A delegation of county supervisors from California lobbied Congress on Tuesday in opposition to President Bush’s proposed cuts in Medicare payments to hospitals, arguing that their health “safety nets” for the needy already are strained by a lack of money.
The 150 county officials also said they oppose Bush’s plan to reduce mass transit subsidies and impose a 20% cut in U.S. payments to the counties for timber logged on federal lands inside their borders.
They told members of California’s congressional delegation that they oppose earmarking of any increase in the federal gasoline tax for deficit reduction. They said they favor placing any added gas tax money in the highway trust fund for the benefit of motorists.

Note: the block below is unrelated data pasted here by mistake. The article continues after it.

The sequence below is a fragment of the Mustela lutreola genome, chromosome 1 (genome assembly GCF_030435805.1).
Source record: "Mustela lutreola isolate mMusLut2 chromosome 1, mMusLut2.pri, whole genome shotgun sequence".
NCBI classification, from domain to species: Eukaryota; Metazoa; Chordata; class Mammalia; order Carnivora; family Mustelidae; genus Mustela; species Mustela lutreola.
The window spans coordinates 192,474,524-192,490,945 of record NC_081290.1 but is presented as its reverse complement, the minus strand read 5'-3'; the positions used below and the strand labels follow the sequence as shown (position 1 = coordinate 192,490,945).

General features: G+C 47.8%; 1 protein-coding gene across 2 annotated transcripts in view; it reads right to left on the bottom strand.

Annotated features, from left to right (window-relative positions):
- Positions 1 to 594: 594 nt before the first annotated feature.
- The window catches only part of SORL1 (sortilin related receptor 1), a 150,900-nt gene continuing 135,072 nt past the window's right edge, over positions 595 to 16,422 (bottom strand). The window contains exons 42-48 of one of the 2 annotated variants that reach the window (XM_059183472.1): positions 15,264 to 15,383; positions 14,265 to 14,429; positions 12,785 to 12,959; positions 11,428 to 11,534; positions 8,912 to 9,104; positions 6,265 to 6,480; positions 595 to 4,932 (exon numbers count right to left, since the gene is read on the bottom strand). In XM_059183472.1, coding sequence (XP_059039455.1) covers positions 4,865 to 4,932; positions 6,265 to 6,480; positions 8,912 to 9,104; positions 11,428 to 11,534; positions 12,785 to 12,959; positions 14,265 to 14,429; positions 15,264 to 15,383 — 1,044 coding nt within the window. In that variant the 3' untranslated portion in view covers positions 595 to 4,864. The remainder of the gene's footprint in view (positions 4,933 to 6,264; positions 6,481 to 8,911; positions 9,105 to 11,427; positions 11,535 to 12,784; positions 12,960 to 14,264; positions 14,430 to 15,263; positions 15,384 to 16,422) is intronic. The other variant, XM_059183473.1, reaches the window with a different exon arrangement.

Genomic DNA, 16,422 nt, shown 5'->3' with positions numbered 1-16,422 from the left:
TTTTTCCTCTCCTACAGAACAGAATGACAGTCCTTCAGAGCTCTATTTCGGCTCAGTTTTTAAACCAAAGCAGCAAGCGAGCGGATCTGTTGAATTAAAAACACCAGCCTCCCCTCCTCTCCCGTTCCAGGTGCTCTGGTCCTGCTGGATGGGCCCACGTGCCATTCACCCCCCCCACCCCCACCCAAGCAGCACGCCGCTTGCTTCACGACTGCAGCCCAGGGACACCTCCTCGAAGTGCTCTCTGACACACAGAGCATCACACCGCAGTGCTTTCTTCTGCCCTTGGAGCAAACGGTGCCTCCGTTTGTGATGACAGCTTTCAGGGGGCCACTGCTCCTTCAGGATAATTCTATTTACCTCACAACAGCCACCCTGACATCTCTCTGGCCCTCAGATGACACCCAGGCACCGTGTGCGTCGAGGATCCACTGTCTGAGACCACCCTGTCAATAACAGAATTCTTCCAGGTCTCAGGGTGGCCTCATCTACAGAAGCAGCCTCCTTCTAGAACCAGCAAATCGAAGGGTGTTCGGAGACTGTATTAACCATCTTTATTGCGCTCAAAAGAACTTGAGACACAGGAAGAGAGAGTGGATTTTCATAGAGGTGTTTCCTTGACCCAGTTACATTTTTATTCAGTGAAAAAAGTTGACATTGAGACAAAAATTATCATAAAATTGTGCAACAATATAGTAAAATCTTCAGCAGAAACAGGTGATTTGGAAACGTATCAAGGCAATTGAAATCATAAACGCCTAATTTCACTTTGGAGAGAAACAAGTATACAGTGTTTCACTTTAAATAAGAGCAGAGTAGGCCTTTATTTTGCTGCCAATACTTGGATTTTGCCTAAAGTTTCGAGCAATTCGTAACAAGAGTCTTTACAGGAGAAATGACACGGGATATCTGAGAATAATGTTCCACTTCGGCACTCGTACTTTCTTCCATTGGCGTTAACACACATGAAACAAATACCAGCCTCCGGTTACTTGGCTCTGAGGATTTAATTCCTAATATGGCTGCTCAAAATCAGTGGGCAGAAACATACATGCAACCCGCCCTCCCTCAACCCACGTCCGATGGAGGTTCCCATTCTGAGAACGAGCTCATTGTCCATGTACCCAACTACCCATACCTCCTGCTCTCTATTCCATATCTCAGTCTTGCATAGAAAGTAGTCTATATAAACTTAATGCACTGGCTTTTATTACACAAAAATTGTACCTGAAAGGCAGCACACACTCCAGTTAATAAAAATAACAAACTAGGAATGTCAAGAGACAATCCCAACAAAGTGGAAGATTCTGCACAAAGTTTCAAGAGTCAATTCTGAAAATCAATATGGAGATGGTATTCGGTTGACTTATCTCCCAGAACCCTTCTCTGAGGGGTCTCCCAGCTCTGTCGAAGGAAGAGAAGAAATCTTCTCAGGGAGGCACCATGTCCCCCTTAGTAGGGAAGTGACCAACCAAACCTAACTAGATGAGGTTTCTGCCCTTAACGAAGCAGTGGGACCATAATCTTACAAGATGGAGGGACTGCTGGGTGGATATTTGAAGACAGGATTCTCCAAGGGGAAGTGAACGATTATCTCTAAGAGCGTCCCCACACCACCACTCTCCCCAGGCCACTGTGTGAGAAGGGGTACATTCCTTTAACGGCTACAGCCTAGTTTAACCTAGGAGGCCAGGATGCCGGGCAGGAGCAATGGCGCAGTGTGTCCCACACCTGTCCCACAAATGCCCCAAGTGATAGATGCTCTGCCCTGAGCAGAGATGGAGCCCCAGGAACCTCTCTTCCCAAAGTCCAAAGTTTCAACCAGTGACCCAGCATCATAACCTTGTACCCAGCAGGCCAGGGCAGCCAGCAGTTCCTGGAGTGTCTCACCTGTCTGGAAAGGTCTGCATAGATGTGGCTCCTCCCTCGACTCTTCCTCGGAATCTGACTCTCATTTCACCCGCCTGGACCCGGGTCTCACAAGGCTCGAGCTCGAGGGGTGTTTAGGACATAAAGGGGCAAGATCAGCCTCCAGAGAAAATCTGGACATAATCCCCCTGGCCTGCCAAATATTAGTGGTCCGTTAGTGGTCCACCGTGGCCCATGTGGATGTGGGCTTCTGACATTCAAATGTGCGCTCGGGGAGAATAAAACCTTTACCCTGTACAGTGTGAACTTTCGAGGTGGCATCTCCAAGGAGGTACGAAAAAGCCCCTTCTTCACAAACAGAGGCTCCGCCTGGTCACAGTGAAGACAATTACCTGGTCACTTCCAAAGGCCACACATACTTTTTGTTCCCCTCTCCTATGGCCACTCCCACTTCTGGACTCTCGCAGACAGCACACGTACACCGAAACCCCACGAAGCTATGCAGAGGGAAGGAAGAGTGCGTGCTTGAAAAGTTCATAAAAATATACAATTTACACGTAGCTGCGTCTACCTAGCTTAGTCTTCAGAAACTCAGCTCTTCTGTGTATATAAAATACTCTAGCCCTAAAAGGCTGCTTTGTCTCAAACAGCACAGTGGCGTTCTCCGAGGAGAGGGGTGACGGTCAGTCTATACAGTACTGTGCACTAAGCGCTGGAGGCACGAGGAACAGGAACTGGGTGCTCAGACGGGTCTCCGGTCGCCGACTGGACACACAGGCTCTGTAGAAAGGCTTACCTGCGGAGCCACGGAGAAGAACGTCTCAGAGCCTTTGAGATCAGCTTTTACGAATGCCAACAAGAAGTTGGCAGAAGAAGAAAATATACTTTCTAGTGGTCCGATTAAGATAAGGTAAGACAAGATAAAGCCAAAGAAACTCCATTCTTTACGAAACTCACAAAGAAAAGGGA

Bill Coates, a Plumas County supervisor who heads the County Supervisors Assn. of California, said the counties have been asked to provide more services, while federal aid for many programs has been reduced sharply in the last decade.
“With the recent demise of general revenue sharing, California counties overnight lost $250 million a year in discretionary funds desperately needed,” he said at a news conference.
Coates said county hospitals often are the last resort for recent immigrants and residents without health insurance.
“Unfortunately, we’ve got so many folks landing in our safety net (that) we can’t support the load,” he said. “If we don’t take care of them, they’re going to die. The worst job in the world is trying to run a safety net without any money.”